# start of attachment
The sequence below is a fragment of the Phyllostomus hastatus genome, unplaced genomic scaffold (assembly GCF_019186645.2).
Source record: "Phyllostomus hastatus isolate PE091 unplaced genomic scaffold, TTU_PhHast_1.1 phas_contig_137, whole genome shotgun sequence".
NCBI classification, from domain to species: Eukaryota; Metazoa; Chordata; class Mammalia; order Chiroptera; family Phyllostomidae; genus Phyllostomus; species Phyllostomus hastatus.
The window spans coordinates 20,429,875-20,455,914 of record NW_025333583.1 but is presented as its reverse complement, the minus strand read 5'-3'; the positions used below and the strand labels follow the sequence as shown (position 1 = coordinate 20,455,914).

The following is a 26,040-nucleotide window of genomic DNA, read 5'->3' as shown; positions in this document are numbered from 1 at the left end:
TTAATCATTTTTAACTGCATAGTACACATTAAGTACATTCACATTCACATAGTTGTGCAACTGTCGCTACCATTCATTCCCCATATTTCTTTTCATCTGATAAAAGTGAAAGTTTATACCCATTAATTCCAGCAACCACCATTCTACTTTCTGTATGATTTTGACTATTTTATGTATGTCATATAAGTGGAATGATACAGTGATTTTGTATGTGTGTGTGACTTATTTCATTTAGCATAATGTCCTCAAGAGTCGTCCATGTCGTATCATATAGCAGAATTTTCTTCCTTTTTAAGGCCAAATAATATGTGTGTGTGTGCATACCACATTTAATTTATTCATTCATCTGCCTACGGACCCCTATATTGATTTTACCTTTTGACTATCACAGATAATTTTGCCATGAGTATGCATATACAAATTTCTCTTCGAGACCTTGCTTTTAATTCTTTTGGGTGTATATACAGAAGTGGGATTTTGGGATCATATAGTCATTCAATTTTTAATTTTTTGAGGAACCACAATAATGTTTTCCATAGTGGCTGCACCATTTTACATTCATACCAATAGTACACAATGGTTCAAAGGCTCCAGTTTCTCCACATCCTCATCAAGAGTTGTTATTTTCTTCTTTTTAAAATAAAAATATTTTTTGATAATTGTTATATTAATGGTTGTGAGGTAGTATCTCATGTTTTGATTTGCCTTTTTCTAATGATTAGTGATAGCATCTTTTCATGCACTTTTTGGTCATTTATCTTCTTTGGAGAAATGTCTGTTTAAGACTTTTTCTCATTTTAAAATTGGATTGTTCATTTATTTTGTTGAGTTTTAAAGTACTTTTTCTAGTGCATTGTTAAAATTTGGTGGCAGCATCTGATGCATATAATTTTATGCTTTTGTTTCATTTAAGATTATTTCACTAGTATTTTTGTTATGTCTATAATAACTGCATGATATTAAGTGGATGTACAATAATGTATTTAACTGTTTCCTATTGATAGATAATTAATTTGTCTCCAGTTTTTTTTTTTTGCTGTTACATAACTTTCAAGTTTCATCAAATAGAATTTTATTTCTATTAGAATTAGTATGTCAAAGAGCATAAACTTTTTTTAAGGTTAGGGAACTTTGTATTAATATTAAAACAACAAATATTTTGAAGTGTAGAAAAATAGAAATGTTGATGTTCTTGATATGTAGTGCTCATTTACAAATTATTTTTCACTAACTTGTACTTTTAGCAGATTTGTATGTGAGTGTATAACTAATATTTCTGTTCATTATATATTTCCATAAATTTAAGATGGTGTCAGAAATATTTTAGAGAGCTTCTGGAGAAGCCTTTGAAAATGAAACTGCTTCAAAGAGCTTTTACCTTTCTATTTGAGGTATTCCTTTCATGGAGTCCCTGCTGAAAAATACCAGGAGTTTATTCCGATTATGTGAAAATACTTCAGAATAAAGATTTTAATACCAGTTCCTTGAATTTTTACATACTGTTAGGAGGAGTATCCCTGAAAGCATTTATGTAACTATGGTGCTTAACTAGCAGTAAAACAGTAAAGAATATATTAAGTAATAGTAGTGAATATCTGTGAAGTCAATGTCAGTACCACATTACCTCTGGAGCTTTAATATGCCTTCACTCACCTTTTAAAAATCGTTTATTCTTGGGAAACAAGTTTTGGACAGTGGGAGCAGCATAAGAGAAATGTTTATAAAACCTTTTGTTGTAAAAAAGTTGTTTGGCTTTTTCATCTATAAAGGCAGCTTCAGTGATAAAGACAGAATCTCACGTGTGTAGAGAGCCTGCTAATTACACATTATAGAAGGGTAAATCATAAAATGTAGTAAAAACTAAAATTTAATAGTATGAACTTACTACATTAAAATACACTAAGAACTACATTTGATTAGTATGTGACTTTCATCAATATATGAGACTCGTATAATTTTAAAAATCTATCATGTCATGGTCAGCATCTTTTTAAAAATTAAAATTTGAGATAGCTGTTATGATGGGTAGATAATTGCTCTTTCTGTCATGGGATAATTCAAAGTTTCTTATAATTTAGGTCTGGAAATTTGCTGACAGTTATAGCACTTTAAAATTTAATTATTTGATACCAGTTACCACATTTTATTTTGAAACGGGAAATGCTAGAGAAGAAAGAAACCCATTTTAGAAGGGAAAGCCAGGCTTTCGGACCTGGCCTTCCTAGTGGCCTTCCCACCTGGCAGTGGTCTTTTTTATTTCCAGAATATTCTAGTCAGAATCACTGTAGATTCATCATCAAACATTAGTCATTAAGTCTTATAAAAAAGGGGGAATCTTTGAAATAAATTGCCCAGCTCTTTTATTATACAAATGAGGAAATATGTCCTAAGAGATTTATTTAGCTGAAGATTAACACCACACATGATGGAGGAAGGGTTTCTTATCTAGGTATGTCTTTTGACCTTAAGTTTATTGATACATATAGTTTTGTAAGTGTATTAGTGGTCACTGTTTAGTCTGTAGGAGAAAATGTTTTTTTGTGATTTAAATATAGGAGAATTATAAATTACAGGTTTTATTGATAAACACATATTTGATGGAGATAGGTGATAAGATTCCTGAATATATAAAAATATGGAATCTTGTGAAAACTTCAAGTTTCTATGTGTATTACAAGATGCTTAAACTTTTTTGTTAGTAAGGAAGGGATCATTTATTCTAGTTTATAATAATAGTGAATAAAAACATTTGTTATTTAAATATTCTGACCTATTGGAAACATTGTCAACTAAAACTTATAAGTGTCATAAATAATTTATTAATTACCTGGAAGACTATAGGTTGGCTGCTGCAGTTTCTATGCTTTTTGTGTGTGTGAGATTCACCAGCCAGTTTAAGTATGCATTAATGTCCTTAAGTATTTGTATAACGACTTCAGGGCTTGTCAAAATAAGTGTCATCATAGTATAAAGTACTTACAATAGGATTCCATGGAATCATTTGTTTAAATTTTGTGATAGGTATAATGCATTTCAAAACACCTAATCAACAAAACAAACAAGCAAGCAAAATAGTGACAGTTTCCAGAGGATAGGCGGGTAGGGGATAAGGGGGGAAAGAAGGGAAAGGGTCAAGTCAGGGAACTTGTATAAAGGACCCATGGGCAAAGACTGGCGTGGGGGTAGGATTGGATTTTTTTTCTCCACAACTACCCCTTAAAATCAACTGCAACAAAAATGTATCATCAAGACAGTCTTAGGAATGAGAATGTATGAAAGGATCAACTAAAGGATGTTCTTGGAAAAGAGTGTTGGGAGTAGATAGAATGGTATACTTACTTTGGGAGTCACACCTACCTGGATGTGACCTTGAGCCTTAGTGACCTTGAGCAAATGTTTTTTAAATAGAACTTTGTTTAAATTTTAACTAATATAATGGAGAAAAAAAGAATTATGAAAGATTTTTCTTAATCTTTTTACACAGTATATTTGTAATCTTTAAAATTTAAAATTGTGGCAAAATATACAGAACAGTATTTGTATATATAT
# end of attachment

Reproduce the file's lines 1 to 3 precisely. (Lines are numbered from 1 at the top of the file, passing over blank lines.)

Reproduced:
The sequence below is a fragment of the Phyllostomus hastatus genome, unplaced genomic scaffold (assembly GCF_019186645.2).
Source record: "Phyllostomus hastatus isolate PE091 unplaced genomic scaffold, TTU_PhHast_1.1 phas_contig_137, whole genome shotgun sequence".
NCBI classification, from domain to species: Eukaryota; Metazoa; Chordata; class Mammalia; order Chiroptera; family Phyllostomidae; genus Phyllostomus; species Phyllostomus hastatus.